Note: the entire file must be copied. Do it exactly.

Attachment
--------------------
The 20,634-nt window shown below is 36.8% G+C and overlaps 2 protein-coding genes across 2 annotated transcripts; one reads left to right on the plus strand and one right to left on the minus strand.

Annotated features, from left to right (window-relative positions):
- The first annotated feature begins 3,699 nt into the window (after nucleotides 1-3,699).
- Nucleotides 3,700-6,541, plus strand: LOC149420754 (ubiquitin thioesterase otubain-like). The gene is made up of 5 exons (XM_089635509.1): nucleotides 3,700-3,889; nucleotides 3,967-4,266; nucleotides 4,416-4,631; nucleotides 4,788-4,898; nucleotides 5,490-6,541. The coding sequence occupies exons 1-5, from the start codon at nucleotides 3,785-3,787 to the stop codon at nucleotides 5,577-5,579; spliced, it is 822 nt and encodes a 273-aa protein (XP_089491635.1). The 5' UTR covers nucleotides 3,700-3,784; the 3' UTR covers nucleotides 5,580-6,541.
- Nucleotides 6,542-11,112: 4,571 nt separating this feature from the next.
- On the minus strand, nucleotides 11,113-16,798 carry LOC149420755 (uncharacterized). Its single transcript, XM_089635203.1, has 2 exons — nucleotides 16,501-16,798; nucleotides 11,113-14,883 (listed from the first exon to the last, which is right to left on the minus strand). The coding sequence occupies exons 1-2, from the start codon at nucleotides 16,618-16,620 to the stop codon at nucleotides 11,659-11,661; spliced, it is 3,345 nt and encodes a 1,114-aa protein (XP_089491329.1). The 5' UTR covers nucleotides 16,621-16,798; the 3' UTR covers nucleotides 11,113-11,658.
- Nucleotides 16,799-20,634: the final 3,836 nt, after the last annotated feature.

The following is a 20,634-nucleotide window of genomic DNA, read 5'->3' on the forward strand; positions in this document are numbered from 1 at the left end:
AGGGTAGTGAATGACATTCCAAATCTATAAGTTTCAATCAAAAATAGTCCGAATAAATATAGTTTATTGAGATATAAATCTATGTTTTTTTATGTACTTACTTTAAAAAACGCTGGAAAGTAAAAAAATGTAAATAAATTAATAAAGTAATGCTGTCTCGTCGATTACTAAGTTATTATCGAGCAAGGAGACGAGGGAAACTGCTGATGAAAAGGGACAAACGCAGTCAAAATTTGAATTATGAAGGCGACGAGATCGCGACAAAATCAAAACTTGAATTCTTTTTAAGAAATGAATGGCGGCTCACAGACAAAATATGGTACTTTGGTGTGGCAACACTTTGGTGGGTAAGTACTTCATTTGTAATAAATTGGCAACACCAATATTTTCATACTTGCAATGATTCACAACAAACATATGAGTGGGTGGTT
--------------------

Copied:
The 20,634-nt window shown below is 36.8% G+C and overlaps 2 protein-coding genes across 2 annotated transcripts; one reads left to right on the plus strand and one right to left on the minus strand.

Annotated features, from left to right (window-relative positions):
- The first annotated feature begins 3,699 nt into the window (after nucleotides 1-3,699).
- Nucleotides 3,700-6,541, plus strand: LOC149420754 (ubiquitin thioesterase otubain-like). The gene is made up of 5 exons (XM_089635509.1): nucleotides 3,700-3,889; nucleotides 3,967-4,266; nucleotides 4,416-4,631; nucleotides 4,788-4,898; nucleotides 5,490-6,541. The coding sequence occupies exons 1-5, from the start codon at nucleotides 3,785-3,787 to the stop codon at nucleotides 5,577-5,579; spliced, it is 822 nt and encodes a 273-aa protein (XP_089491635.1). The 5' UTR covers nucleotides 3,700-3,784; the 3' UTR covers nucleotides 5,580-6,541.
- Nucleotides 6,542-11,112: 4,571 nt separating this feature from the next.
- On the minus strand, nucleotides 11,113-16,798 carry LOC149420755 (uncharacterized). Its single transcript, XM_089635203.1, has 2 exons — nucleotides 16,501-16,798; nucleotides 11,113-14,883 (listed from the first exon to the last, which is right to left on the minus strand). The coding sequence occupies exons 1-2, from the start codon at nucleotides 16,618-16,620 to the stop codon at nucleotides 11,659-11,661; spliced, it is 3,345 nt and encodes a 1,114-aa protein (XP_089491329.1). The 5' UTR covers nucleotides 16,621-16,798; the 3' UTR covers nucleotides 11,113-11,658.
- Nucleotides 16,799-20,634: the final 3,836 nt, after the last annotated feature.

The following is a 20,634-nucleotide window of genomic DNA, read 5'->3' on the forward strand; positions in this document are numbered from 1 at the left end:
AGGGTAGTGAATGACATTCCAAATCTATAAGTTTCAATCAAAAATAGTCCGAATAAATATAGTTTATTGAGATATAAATCTATGTTTTTTTATGTACTTACTTTAAAAAACGCTGGAAAGTAAAAAAATGTAAATAAATTAATAAAGTAATGCTGTCTCGTCGATTACTAAGTTATTATCGAGCAAGGAGACGAGGGAAACTGCTGATGAAAAGGGACAAACGCAGTCAAAATTTGAATTATGAAGGCGACGAGATCGCGACAAAATCAAAACTTGAATTCTTTTTAAGAAATGAATGGCGGCTCACAGACAAAATATGGTACTTTGGTGTGGCAACACTTTGGTGGGTAAGTACTTCATTTGTAATAAATTGGCAACACCAATATTTTCATACTTGCAATGATTCACAACAAACATATGAGTGGGTGGTT